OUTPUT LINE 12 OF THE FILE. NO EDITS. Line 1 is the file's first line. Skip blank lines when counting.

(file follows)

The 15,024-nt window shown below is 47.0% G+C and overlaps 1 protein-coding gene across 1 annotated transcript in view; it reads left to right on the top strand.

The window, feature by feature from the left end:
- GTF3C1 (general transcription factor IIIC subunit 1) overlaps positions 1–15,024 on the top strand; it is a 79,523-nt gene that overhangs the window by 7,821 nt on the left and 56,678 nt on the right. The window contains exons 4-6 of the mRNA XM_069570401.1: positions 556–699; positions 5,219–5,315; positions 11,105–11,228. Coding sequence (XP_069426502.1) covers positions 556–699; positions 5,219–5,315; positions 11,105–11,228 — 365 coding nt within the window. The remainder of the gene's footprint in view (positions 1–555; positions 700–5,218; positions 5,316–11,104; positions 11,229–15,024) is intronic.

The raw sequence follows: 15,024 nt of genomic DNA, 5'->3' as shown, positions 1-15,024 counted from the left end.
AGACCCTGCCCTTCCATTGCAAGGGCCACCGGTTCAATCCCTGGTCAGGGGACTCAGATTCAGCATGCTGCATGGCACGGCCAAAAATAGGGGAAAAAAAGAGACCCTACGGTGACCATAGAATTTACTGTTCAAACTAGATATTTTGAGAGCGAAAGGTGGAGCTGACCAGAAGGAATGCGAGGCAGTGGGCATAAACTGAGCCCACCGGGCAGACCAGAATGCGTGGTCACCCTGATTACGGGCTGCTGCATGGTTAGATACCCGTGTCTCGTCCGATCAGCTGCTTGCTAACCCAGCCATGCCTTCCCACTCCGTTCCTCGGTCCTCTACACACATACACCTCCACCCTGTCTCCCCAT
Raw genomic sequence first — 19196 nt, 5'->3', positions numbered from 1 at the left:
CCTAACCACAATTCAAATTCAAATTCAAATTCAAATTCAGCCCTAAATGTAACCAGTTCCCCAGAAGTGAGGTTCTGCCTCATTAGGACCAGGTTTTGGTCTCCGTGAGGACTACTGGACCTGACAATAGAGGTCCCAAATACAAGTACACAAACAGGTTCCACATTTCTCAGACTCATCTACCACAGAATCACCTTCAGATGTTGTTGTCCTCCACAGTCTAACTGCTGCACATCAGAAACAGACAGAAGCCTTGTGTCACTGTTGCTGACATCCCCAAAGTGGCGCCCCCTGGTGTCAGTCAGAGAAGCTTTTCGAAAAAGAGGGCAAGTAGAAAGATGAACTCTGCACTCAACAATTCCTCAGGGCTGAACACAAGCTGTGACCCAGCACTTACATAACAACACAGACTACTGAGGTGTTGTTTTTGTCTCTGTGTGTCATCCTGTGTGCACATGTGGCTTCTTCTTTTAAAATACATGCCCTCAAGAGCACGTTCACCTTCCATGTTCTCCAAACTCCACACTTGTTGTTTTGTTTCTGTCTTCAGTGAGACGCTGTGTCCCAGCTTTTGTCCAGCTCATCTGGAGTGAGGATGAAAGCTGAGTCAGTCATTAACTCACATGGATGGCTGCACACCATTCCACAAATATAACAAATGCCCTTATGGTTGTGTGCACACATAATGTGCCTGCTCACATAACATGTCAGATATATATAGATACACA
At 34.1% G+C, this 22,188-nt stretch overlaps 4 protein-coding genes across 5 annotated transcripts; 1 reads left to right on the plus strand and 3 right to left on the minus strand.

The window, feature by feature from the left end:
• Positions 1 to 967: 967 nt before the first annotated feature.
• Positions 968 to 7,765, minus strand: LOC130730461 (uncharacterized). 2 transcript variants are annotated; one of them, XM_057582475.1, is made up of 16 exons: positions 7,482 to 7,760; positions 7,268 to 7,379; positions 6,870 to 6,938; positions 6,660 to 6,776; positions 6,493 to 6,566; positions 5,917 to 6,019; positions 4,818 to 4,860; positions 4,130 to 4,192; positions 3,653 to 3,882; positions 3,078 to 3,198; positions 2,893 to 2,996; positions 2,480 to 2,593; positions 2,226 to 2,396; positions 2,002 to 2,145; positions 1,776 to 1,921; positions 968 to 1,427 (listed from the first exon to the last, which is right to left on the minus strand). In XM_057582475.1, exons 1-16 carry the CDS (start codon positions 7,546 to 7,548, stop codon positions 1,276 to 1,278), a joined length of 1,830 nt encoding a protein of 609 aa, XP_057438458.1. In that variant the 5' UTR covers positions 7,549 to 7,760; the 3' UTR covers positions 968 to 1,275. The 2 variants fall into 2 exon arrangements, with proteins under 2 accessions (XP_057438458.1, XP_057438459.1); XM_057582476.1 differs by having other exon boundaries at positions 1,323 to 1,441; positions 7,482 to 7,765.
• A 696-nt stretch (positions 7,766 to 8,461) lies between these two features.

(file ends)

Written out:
• A 696-nt stretch (positions 7,766 to 8,461) lies between these two features.